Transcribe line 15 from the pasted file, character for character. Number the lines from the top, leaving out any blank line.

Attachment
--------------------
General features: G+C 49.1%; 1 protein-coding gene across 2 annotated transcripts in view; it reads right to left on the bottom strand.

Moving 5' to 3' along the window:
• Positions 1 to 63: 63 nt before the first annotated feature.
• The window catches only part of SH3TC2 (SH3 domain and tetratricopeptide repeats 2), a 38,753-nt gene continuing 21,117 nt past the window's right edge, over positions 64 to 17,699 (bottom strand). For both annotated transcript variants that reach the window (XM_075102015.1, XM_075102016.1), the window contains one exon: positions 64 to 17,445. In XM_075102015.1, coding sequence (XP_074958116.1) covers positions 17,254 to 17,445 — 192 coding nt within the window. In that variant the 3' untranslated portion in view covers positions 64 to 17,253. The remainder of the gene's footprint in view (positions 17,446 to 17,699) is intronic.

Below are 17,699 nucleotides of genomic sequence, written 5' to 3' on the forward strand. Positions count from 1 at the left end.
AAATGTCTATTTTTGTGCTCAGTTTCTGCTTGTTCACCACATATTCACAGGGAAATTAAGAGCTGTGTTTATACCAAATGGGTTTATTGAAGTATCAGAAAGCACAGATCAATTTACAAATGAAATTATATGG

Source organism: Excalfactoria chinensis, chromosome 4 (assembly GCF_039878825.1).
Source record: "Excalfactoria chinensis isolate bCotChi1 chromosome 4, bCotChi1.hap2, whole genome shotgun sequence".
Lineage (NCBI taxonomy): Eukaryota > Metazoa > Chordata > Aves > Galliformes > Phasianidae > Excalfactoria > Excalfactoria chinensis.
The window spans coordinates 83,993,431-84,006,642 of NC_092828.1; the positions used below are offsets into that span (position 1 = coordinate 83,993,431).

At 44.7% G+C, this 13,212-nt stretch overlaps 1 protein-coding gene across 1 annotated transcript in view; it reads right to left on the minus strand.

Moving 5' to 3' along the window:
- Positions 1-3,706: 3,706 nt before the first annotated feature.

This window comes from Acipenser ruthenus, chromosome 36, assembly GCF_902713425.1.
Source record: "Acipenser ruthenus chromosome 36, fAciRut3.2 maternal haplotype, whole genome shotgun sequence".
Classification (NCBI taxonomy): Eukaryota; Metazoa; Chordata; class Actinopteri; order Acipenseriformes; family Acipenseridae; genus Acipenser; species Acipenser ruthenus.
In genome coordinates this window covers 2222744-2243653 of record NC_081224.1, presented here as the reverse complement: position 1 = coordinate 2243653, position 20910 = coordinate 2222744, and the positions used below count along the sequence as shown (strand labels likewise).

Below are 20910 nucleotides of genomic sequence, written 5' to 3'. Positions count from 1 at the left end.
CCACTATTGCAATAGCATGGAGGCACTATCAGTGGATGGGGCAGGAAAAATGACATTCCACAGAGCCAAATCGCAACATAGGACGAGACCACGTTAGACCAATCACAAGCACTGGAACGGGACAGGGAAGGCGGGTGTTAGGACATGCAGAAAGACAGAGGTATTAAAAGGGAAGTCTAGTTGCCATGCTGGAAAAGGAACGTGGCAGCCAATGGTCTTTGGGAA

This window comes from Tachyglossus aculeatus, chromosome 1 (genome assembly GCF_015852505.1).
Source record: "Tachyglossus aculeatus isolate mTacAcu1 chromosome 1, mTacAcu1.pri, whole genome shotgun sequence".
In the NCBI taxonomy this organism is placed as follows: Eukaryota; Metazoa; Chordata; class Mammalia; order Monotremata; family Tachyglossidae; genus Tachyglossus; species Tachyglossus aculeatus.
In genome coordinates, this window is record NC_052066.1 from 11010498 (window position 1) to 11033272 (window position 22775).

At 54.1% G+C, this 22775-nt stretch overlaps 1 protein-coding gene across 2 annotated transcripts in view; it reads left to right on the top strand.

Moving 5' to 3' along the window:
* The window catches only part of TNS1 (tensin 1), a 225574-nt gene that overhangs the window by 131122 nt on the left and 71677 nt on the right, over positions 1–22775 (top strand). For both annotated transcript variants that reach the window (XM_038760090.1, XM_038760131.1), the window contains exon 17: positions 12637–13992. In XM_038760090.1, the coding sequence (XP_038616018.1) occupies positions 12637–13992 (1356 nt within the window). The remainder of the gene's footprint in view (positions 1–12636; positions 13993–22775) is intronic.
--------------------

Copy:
Source record: "Acipenser ruthenus chromosome 36, fAciRut3.2 maternal haplotype, whole genome shotgun sequence".